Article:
This report provides evidence of how digital platforms are governed through the case study of Airbnb’s home sharing clubs. It is divided into six parts:
- First, an introduction to the debates and struggles that circulate around the sharing economy and short-term rentals, the context for Airbnb’s grassroots lobbying campaigns.
- Second, a description of the home sharing club model. This part highlights the purposes, aims, and main practices of host clubs.
- Third, an explanation of who participates in corporate campaigns and how participants are recruited.
- Fourth, a review of the various forms of support offered by the company to participants in Airbnb campaigns.
- Fifth, a discussion of the implications of platform-sponsored grassroots lobbying, drawing on interviewees’ anxieties highlighting reflections and critiques from former staff.
- Sixth, an exploration of the influence of Airbnb on the wider practices of platform-sponsored grassroots lobbying with Uber, Lyft, e-scooter companies and vaping giant Juul, and a consideration of the future of corporate grassroots lobbying.
These sections also correspond to some central claims that were made by Airbnb in their public-facing materials about their home sharing clubs: 1) that fighting against regulation is only one of their many purposes; 2) that clubs are “independent” of the corporation; 3) that clubs are made up of a diverse constituency of stakeholders of landlords, guests, small business owners, and local civil society leaders; and 4) that their impact is chiefly the empowerment of ordinary people and the education of society and law-makers. The report finishes by drawing out some recommendations for how government, civil society, and business might deal with platform-sponsored grassroots lobbying and in particular the case of Airbnb.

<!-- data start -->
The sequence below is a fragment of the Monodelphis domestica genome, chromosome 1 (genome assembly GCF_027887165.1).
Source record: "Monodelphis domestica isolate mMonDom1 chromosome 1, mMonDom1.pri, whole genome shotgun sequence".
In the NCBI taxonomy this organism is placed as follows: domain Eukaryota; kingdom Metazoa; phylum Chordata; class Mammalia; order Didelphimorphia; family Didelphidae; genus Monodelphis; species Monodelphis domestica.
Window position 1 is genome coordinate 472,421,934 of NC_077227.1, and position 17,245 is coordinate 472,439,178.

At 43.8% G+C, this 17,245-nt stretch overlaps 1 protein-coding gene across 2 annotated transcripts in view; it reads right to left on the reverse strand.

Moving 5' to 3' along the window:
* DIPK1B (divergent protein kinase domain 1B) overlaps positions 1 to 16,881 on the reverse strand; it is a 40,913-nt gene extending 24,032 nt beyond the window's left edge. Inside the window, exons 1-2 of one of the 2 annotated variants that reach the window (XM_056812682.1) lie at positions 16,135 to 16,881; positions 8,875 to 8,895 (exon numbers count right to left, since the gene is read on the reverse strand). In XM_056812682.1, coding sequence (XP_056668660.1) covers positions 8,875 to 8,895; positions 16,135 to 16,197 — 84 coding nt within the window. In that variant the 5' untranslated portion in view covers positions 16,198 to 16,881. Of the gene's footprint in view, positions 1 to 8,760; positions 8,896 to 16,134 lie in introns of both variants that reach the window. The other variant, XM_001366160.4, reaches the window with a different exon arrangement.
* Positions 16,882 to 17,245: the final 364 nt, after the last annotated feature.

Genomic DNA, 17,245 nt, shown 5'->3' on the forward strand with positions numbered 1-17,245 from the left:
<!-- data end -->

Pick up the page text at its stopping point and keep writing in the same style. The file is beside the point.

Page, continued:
The “Sharing Economy” Discourse: Promise and Disappointment
“I’d define the sharing economy as a way for companies to offload costs and risks associated with training, developing, creating products to ‘entrepreneurs’ so that they can maximize the level of profit.” (Brianna, West Coast US)
“It’s no more a home share than somebody who owns a boutique hotel or a bed & breakfast.” (Sam, West Coast US)
Airbnb, like the “Sharing” or “Collaborative Economy”, was initially promoted for its potential to create new sources of income, employment, strengthen community, and save resources. By 2016, the European Commission had declared the collaborative economy to hold “significant potential to contribute to competitiveness and growth … to promote new employment opportunities, flexible working arrangements and new sources of income”. But it is now widely recognized that these benefits are not materializing.
In the case of Airbnb, business has grown rapidly, with tens of thousands of listings in many cities. This appears to affect availability of housing for permanent residents, contributing towards gentrification. The majority (59 percent) of Airbnb listings have become “professional accommodation offers”, only 8 percent of listings are one room of a single home. High availability throughout the year for many listings removes them from the residential market. An industry of property management companies now allows landlords to play little role in “hosting”.